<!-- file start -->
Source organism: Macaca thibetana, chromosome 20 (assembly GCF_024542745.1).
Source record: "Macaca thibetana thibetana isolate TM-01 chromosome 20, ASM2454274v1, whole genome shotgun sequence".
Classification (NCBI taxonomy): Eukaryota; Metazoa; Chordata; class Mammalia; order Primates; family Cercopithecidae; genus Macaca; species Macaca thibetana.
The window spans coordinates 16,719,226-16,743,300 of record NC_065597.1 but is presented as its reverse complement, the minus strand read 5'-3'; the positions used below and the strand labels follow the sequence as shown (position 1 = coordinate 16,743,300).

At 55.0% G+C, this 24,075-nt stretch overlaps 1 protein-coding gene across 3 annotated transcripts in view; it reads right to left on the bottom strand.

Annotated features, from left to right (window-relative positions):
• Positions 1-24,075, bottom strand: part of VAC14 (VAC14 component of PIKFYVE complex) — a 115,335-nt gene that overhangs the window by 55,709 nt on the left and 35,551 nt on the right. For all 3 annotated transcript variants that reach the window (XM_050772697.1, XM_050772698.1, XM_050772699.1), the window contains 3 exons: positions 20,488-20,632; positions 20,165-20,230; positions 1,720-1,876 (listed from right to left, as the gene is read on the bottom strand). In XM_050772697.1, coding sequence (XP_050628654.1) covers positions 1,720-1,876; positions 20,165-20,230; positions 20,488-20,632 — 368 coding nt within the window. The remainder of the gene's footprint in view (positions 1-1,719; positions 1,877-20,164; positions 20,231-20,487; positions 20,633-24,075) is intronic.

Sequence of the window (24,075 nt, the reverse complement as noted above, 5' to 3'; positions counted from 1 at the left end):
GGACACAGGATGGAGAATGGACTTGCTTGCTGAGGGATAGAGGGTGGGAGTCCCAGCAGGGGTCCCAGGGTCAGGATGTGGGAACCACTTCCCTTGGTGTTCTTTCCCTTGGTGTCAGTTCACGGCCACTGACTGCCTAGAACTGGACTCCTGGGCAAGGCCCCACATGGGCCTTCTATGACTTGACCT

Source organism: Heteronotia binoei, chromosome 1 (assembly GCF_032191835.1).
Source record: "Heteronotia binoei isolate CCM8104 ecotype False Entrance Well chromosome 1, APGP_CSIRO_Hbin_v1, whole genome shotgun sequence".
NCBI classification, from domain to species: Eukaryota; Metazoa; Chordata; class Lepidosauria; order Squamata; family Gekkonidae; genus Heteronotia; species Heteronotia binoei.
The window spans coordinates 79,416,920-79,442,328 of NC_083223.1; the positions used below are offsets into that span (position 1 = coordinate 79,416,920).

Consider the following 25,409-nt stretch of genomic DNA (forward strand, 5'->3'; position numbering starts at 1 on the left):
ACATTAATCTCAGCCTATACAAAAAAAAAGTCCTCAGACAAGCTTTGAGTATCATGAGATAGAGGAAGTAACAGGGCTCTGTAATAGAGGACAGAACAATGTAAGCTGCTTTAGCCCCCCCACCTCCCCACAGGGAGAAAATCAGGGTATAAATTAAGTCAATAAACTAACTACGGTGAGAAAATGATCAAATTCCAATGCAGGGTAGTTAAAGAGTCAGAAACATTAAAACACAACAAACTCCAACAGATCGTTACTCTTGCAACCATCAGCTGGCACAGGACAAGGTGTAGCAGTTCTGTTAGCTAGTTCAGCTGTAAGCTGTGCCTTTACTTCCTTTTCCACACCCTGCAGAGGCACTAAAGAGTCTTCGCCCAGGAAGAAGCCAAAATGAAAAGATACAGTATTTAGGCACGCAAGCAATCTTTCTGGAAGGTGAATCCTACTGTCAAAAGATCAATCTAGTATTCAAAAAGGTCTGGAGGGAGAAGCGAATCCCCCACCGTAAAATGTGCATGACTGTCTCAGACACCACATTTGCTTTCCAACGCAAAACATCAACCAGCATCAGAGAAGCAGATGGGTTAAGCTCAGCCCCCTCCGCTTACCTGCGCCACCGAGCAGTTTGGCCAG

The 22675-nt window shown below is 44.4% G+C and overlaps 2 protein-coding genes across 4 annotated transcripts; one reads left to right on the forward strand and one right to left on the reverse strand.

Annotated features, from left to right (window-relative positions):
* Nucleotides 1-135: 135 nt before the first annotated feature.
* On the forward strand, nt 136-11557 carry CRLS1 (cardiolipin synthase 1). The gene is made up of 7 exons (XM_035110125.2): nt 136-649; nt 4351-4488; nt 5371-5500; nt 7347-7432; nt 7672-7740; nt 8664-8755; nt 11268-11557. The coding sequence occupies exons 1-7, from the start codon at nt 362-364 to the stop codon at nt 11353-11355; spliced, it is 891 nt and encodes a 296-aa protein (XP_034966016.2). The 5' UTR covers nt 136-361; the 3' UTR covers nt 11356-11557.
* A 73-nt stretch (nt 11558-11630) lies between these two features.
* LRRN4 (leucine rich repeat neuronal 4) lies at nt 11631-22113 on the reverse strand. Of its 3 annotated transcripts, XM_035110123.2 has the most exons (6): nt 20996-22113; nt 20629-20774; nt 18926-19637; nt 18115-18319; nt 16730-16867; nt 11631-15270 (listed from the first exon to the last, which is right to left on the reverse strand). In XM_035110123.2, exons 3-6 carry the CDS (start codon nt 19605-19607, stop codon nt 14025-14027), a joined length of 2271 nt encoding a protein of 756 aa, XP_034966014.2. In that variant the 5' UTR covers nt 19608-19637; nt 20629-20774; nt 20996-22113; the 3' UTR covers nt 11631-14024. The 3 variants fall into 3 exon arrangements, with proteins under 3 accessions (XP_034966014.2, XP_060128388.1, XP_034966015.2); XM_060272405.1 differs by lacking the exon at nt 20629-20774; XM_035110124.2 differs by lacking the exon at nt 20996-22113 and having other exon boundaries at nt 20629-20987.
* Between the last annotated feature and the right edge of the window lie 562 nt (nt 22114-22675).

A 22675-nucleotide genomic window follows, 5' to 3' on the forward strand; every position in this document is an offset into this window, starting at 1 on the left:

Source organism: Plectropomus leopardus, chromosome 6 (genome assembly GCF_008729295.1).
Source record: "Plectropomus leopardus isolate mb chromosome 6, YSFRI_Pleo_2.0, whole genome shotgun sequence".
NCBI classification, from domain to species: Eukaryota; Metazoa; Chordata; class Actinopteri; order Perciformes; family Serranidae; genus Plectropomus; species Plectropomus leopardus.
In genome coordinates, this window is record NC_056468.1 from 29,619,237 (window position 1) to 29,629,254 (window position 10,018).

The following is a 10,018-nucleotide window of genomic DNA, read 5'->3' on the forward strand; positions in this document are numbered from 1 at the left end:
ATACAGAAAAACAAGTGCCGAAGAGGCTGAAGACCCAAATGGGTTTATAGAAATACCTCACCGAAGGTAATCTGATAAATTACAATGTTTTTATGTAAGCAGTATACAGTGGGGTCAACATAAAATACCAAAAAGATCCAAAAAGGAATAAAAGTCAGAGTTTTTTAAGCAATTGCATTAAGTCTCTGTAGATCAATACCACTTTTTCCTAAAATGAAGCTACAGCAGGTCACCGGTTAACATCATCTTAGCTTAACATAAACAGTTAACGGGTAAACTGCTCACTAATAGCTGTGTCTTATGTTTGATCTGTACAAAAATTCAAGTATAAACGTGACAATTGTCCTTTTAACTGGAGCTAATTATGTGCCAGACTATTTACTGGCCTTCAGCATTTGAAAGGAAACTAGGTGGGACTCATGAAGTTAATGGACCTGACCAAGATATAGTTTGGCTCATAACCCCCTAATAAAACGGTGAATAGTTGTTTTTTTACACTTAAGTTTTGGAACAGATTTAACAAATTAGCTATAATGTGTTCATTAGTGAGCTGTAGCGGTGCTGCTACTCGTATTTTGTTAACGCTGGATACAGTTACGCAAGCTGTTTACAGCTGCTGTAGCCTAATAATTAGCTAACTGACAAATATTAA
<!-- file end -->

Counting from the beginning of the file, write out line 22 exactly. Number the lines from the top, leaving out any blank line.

* Between the last annotated feature and the right edge of the window lie 562 nt (nt 22114-22675).